Recent Posts

Vegetable Salad (Salatka Jarzynowa)

Dried Fruit Beverage (Kompot z Suszu)

Gingerbread Mix Spice

Mexican Spicy Mini Chicken Wings

Danish Crisp Bread

Spooky Black Chickpea Hummus

Smoked Trout Pate

Polly Eats London For International Women in London: Celebration of the Chinese New Year

Polly Eats London at Laurence Pidgeon Design: Korean Food

Hot Cross Buns

Whole-Egg Homemade Mayonnaise

Homemade Mayonnaise

Polly Eats London at the Great British Bake-Off: An Extra Slice

Polish Plum Cake

Polly Eats London at Liberté Chérie

Christmas Mince Pies

Traditional sweet mini pies baked and eaten in the festive season before Christmas. Mince pies are made from short crust pastry filled with the sweet mix of dried fruits, spices, citrus zest, all soaked in alcohol. These festive pies of English origin have been known there since the 13th century. They originally were savoury, not sweet as consisted of a mixture of minced meat, suet, fruits and spices. Today almost every housewife has her own recipe for mince pies and mincemeat if she prepares a homemade version of the pies. I prefer less sugary filling but use a bit sweeter French buttery pastry. Try my recipe here…

Home-made Christmas Mincemeat

Mincemeat needs at least two weeks to macerate before using in mince pies. Dried fruits, almonds, spices and orange zest have enough time to soak beautifully in sherry, and their flavours become rich and complex. Although I’m not entirely against store-bought mincemeat as you can buy a very good one, but when is homemade its taste is completely different. Homemade mince meat is easy and quick. Cooking takes only 10 minutes, dried fruits, almonds are available at grocery stores, and you can control the amount of sugar which may be important. The homemade mincemeat can be made up to six months in advance. Find the recipe here….

Hot Cross Buns

Hot Cross Buns are a staple of British cuisine. They are made from enriched yeast dough packed with dried fruits, lemon or orange zest, spices and marked with an icing or dough cross on top. The cross is believed to represent the crucifixion of Jesus, the spies signify the spices used to embalm him at his burial. Traditionally spiced and fruited buns are eaten hot or toasted on Good Friday and Easter, however people buy them whenever they feel like a sweet and aromatic bun. In 1592, Queen Elizabeth I banned the sale of hot cross buns on every day except for Good Friday, Christmas and at funerals as they were too special to be eaten daily. Find the recipe for aromatic hot cross buns with a pinch of saffron here…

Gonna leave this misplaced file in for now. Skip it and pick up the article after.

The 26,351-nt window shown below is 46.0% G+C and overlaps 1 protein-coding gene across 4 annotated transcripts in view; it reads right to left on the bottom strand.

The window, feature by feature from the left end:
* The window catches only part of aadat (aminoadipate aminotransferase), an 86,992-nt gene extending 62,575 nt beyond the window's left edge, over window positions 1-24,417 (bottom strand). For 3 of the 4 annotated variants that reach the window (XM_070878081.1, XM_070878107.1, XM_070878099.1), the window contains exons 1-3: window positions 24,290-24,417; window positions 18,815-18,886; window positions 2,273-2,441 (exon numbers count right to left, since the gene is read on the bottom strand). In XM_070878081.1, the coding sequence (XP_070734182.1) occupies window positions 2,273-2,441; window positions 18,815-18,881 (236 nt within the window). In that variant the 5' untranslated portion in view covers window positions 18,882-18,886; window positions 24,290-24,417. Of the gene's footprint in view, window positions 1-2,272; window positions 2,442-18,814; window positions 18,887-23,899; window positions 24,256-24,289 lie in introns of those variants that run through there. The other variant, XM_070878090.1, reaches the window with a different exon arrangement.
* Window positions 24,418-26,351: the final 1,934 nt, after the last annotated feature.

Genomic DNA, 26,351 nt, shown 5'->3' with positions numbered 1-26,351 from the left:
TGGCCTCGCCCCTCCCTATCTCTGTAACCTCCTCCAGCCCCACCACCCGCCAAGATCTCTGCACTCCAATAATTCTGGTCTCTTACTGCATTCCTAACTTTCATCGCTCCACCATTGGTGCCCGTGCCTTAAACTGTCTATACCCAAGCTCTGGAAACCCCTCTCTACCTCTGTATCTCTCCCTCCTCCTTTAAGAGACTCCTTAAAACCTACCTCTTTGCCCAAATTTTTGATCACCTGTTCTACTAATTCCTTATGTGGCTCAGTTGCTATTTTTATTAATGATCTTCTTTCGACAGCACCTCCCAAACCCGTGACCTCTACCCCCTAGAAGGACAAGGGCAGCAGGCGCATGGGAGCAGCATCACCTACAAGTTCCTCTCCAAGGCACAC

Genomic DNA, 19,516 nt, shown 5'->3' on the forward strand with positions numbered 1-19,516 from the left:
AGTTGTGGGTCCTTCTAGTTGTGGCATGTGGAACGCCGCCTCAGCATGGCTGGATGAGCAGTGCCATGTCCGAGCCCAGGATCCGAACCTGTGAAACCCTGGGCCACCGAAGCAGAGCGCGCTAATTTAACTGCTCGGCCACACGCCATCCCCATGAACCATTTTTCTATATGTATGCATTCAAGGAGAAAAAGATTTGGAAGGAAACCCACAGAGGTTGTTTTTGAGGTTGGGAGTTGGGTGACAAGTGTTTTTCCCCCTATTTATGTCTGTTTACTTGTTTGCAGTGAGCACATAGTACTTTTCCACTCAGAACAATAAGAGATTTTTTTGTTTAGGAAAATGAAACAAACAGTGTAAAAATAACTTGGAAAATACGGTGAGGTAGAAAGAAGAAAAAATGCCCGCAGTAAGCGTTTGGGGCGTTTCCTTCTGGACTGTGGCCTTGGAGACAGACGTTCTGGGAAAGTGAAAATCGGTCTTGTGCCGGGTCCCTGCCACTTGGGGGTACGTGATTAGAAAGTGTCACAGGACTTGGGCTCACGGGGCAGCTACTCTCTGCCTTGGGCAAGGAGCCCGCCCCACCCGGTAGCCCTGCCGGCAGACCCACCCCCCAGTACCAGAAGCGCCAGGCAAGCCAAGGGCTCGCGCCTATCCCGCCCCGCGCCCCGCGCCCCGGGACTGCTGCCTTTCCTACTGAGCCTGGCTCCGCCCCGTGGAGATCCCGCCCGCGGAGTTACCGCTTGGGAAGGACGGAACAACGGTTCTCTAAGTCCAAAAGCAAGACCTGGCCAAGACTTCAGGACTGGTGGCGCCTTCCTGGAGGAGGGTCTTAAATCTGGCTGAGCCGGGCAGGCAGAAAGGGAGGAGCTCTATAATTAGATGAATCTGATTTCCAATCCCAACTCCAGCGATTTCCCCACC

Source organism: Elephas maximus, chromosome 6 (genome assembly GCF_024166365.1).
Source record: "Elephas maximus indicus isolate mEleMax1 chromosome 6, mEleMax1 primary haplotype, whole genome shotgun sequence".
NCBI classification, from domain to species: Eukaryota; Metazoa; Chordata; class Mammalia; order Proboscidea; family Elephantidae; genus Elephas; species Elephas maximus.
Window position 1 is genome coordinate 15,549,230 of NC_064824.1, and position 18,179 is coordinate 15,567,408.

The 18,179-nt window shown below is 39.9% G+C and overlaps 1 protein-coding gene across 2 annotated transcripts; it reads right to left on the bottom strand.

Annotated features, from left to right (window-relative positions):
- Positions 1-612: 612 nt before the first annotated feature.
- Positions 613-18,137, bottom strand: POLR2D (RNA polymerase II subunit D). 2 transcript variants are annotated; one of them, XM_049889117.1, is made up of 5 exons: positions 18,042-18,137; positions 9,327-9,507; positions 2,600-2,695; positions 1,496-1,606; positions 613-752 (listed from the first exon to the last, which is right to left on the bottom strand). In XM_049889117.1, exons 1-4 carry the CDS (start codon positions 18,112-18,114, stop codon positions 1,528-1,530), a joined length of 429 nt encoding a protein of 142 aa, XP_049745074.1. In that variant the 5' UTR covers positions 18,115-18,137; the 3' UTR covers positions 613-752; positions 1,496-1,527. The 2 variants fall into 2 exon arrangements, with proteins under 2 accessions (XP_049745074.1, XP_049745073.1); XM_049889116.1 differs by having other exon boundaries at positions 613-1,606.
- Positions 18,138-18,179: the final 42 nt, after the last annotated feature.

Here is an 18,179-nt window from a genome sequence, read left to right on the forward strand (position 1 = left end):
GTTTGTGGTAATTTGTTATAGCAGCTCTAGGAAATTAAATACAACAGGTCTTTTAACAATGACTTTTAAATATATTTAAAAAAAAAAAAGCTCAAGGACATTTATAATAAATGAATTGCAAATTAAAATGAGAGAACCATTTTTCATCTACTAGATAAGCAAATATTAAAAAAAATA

Traditional Poppy Seed Filling

My poppy seed filling is full of almonds, nuts, dried fruits, flavoured with orange juice and zest. All its sweetness becomes from honey, not sugar. I make it only once a year, just before Christmas, for a traditional polish cake – Poppy Seed Rolls. The filling is an amazing natural poppy seed paste which can’t be compared to any ready-to-eat canned store-bought stuff. Neither difficult nor time-consuming to master can be prepared a few days in advance. The poppy seed filling is also eaten with pasta as a traditional meal at Christmas Eve in some regions of Poland. Find the recipe here...

Homemade Granola

Granola and Granula. Both names were used in the 19th century in the United States for foods which contained whole grain products crumbled and baked until crisp. Then this breakfast meal consisted of Graham flour and was formed into sheets, baked twice and broken up into smaller pieces. It was edible only when soaked in milk overnight. Fruits and nuts were added in the 1960s and the first mass-market granola was introduced in 1972. Today most of the store-bought granola is high in sugar, unhealthy oils, artificial flavourings, some unnecessary ingredients and it isn’t healthy anymore. But amazingly delicious and healthy cereals can be made at home from the ingredients we know and like. Home made granola is absurdly easy to make. Find the recipe here...